RIGHT-TO-SUE: Illinois High Court Clears Path for Malpractice Suits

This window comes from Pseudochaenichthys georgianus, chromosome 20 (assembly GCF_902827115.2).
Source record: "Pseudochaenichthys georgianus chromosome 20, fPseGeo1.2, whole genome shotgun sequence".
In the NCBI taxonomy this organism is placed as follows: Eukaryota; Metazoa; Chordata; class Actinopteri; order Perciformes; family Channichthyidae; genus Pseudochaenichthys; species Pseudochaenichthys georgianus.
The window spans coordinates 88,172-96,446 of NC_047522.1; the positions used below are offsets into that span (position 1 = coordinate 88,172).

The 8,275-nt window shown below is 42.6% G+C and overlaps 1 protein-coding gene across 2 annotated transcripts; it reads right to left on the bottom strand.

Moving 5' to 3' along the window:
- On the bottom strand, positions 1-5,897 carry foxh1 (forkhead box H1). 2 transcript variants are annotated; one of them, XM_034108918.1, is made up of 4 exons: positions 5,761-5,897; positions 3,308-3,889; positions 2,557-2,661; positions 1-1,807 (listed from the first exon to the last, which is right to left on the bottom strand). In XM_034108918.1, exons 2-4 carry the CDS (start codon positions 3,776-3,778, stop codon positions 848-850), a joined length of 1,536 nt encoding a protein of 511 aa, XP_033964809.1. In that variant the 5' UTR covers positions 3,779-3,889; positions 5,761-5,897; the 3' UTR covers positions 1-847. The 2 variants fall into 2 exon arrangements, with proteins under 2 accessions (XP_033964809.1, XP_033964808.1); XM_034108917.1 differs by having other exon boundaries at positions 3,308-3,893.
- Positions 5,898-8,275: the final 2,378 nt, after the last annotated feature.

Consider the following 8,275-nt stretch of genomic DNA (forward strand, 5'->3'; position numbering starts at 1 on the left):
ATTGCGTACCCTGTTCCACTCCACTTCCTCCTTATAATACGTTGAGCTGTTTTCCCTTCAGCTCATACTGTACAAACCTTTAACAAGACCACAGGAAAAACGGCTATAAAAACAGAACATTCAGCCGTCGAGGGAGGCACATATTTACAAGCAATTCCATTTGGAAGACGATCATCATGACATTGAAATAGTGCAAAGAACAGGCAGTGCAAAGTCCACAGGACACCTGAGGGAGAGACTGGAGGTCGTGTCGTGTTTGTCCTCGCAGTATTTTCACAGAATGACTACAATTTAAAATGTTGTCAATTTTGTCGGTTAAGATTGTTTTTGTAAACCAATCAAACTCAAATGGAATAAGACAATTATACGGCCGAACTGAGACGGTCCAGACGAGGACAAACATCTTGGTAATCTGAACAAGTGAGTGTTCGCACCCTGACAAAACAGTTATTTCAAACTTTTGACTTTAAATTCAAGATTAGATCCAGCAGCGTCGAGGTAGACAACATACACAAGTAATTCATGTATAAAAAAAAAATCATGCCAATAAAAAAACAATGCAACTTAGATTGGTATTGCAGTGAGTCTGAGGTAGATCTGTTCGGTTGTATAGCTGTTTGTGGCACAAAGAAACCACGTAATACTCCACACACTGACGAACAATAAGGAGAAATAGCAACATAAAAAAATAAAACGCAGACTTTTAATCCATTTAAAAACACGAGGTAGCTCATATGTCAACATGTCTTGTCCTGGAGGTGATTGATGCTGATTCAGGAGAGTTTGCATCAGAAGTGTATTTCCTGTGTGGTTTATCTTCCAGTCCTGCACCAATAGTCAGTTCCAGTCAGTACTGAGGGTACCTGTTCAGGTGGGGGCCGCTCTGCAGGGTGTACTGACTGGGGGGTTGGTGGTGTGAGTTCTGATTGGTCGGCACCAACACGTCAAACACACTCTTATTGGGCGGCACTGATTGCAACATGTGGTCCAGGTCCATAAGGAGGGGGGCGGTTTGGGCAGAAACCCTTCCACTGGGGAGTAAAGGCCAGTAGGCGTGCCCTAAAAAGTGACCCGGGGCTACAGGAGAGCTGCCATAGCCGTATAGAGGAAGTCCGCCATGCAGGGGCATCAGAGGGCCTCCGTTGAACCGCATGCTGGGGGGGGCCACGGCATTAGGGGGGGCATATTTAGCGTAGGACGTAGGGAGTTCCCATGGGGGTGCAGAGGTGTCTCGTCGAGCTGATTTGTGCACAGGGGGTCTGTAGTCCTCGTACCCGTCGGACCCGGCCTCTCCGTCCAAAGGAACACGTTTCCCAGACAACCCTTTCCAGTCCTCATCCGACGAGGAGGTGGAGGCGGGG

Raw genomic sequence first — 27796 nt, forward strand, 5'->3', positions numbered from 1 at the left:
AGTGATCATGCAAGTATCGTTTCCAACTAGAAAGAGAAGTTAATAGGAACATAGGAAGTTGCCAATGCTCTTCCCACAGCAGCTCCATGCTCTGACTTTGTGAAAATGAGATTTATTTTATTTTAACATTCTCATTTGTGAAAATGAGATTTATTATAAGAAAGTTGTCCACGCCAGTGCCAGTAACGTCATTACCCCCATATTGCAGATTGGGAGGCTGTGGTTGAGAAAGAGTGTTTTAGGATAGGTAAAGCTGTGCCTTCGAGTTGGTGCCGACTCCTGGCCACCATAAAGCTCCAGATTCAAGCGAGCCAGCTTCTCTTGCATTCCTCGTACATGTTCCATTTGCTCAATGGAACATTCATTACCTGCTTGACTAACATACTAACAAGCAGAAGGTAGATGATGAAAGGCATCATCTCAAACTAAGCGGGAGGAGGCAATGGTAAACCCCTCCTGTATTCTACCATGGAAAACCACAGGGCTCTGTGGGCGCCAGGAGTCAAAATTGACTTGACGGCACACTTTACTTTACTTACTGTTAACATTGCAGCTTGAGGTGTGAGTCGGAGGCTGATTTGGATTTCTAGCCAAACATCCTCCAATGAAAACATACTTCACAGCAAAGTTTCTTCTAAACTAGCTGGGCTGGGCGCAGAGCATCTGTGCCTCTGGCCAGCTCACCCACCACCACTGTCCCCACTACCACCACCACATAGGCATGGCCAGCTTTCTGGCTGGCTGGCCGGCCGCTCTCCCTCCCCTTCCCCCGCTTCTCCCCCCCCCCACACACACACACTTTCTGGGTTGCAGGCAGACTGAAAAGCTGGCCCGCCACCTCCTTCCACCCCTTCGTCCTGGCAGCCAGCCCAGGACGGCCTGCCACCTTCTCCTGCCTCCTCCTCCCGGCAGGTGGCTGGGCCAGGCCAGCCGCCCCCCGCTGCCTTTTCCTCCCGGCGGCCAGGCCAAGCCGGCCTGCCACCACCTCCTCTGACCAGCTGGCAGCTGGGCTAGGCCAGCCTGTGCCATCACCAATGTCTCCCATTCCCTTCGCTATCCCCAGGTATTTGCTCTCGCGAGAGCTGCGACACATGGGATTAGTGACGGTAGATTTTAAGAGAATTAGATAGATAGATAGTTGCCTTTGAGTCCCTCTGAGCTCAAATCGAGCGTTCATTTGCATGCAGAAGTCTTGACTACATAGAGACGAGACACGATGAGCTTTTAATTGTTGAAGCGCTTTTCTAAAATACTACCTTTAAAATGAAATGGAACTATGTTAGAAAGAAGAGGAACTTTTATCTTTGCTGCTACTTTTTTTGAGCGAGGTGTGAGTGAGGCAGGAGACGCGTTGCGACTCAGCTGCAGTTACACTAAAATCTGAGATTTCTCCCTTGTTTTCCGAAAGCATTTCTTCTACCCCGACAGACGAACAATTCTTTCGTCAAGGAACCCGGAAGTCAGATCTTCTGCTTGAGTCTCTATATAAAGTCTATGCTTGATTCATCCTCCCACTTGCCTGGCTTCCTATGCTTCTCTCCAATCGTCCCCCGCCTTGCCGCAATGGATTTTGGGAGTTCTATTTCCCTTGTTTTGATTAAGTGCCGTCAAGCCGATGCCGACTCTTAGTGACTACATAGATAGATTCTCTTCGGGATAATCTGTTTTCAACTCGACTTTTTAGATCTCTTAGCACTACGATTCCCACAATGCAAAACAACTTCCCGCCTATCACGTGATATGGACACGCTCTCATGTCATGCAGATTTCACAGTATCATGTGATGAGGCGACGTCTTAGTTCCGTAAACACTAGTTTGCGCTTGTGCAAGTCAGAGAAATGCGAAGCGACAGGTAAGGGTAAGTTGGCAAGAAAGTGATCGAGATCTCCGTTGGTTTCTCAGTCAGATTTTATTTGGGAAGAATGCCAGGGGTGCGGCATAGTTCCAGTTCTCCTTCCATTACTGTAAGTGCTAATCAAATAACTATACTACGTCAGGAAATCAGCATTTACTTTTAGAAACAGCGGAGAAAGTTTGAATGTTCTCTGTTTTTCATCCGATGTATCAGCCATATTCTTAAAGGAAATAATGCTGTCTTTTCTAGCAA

In a decision with national implications, the Illinois Supreme Court ruled unanimously yesterday that a Chicago woman's estate may sue her HMO for malpractice, holding that insurers aren't entitled to special protection from liability. The decision appears to bypass the need for state Legislative action regarding HMO liability. The court ruled that the estate of Inga Petrovich may proceed with its case against Share Health Plan of Illinois, a suit that alleges that the HMO negligently refused to authorize an MRI recommended by Petrovich's doctor after Petrovich complained of mouth pain. Nearly a year after the HMO's refusal, tests revealed that Petrovich had mouth cancer. HMO trade group officials are predicting the decision would inflate health care costs and erode quality of care, a sentiment echoed by two state hospital associations that filed court documents arguing that the ruling would have an "adverse effect" on Illinois providers, the Chicago Tribune reports. Nevertheless, the court found that HMOs, as for-profit organizations that influence physicians' decisions and strive to control costs, are "accountable for their ... actions and those of their agents." The Tribune reports that the ruling is part of a nationwide trend: Gov. Gray Davis earlier this week signed legislation giving patients the right to sue HMOs for punitive damages, and Congress is considering right-to-sue regulations that would govern all managed care plans (to date, plans have for the most part been immune from such suits by the 1974 Employee Retirement Income Security Act -- ERISA). Texas was the first state to pass right-to-sue legislation, in the spring of 1998. Meanwhile, the U.S. Supreme Court earlier this week announced it will hear another Illinois case that lawyers said could either uphold or "render moot" the state court's decision (Holt, 9/1).This is part of the California Healthline Daily Edition, a summary of health policy coverage from major news organizations. Sign up for an email subscription.